An old bank on Putney Road in Brattleboro is now the first drive-through location in New England for CBD products.
Just paying the state’s estimated $20 million operational costs of “tax and regulate” legal marijuana would require sales and excise taxes of 27 percent, almost three times the 10 percent tax rate in Maine.
Research shows heavy use of marijuana by adolescents is responsible for 8-15 percent of adult schizophrenia, according to a report in Oregon’s Mail-Tribune newspaper.
The Vermont Medical Society has voted against commercial marijuana, saying it will increase human suffering and state budgetary pressures and do little to hinder the black market.
Do policymakers in Vermont and other states really want to know what happens when marijuana is sold legally and commercially? The U.S. Attorney for Colorado wants them to know.
Thirty-one candidates and several political organizations received political contributions from the Marijuana Policy Project, a pro-legalization organization based in Washington, D.C., during the 2016 general election.
There will be no marijuana financial windfall for Vermont’s General Fund, youth consumption is up, and police still have no effective roadside test for impairment.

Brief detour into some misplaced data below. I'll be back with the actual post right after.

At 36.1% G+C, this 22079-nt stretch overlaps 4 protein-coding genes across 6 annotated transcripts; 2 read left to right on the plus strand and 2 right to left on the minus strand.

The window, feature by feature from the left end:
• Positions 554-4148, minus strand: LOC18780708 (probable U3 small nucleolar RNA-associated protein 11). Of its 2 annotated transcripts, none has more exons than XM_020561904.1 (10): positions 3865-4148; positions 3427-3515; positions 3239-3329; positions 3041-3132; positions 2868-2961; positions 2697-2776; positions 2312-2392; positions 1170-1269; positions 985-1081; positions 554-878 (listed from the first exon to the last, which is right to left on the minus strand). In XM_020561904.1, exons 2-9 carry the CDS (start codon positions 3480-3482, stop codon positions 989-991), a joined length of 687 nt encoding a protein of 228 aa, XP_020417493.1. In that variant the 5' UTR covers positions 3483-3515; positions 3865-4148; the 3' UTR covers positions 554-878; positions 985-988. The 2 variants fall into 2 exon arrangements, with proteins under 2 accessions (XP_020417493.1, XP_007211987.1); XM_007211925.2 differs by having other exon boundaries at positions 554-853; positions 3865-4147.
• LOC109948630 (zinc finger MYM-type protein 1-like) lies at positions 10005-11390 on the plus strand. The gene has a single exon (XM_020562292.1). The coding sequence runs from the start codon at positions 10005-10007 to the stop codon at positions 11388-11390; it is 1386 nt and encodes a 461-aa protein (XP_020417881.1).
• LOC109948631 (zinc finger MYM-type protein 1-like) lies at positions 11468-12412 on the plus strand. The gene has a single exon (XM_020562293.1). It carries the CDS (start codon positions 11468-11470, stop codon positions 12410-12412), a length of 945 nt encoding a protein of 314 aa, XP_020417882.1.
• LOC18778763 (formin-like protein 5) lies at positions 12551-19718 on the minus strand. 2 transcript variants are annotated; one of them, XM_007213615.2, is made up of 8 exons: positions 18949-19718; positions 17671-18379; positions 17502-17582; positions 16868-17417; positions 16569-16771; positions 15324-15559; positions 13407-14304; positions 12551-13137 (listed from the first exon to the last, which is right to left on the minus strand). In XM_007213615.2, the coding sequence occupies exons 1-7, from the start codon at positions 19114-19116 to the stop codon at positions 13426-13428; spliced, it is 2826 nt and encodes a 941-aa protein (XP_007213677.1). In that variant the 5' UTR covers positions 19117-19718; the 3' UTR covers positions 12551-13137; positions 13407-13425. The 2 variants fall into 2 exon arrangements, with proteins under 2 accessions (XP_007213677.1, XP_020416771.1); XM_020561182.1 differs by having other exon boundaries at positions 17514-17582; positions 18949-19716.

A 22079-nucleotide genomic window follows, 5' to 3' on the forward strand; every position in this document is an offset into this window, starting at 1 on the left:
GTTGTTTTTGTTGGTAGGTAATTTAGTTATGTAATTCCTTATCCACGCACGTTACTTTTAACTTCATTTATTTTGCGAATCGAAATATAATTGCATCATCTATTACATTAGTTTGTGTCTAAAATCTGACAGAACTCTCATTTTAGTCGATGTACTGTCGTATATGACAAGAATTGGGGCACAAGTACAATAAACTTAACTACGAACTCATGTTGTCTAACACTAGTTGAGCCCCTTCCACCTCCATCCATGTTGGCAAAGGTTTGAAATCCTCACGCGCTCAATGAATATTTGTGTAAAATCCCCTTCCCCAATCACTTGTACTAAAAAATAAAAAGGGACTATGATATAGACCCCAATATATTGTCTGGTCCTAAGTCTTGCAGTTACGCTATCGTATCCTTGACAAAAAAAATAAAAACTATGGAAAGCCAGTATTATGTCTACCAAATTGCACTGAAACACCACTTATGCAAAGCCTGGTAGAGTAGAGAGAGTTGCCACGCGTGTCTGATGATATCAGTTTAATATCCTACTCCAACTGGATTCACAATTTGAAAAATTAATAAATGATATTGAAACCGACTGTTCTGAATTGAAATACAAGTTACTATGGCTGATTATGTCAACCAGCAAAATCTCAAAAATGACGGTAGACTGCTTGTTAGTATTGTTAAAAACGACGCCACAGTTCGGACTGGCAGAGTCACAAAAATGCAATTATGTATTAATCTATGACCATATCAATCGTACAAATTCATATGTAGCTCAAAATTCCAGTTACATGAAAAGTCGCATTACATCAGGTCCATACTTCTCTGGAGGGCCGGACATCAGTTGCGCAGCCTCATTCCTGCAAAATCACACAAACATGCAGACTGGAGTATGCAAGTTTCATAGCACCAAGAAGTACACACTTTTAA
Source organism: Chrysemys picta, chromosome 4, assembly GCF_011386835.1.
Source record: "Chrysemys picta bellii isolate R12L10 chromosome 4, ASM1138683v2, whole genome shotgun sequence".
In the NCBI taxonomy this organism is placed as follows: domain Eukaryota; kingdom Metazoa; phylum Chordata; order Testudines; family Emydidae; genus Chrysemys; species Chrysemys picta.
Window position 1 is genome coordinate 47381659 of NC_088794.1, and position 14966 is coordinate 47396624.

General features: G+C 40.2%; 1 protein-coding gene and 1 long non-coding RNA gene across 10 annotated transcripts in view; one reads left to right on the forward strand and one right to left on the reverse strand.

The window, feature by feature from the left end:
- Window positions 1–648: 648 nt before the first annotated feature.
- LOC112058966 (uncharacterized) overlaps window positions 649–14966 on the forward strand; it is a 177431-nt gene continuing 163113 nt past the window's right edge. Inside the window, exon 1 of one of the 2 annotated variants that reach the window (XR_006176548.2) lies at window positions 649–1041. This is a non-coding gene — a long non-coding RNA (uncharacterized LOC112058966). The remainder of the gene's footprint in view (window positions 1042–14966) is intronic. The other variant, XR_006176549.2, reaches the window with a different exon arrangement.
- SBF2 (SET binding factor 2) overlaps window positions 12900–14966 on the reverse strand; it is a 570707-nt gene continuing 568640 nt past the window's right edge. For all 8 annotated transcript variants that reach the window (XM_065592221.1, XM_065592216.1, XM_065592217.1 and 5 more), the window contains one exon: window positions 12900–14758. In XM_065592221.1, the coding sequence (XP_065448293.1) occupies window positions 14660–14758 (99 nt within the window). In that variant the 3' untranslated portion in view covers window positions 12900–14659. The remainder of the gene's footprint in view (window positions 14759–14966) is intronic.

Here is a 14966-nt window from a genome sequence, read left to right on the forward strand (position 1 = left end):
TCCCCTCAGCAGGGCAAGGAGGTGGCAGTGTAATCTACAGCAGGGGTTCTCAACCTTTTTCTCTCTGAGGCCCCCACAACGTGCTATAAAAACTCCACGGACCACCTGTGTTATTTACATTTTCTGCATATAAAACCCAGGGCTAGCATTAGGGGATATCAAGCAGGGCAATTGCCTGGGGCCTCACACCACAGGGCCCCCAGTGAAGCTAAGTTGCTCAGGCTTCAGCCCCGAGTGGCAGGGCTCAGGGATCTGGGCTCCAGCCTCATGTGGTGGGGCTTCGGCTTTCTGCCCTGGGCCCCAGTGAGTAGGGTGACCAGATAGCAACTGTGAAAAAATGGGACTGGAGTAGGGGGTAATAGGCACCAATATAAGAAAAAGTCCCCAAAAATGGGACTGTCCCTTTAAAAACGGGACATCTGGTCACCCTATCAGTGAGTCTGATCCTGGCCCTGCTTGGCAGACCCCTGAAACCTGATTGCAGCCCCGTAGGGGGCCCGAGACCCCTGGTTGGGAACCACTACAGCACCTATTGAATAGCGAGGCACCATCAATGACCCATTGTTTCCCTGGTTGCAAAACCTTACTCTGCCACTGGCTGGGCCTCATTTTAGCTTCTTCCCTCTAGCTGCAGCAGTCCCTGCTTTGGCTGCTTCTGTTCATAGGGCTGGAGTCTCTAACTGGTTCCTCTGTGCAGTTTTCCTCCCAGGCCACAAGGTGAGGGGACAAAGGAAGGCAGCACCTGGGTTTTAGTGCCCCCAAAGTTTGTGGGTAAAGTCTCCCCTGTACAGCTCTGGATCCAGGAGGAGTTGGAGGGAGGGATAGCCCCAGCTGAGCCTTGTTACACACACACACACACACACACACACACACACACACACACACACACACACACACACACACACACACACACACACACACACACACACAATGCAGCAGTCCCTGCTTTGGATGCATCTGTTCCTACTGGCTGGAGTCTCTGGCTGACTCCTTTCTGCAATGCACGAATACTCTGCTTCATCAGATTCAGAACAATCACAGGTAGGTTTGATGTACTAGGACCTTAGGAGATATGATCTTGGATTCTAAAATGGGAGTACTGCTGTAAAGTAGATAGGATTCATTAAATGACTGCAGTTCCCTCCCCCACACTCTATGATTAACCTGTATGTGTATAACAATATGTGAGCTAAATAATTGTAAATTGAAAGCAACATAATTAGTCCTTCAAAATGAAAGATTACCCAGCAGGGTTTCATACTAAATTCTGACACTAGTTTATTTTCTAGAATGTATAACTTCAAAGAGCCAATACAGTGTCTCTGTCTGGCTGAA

It’s not surprising that legalization supporters don’t want to see more research. Most of it points to the dangers of increasing public access to marijuana.
The Governor’s Advisory Commission on Marijuana may recommend zero legal tolerance for smoking marijuana and driving. It also fears the black market will continue even if cultivation and sale legalized. And it recognizes legalization could impact “juuling” of nicotine and marijuana.
High potency marijuana is the real killer and the gun is an innocent accomplice. Until we get it, more gun laws will be passed and the violence, and even the mass killings, will also increase.
Increasingly, those dedicated to the legal cultivation and sale of marijuana are willing to ignore its negative impact on youth, climate, minorities and homelessness.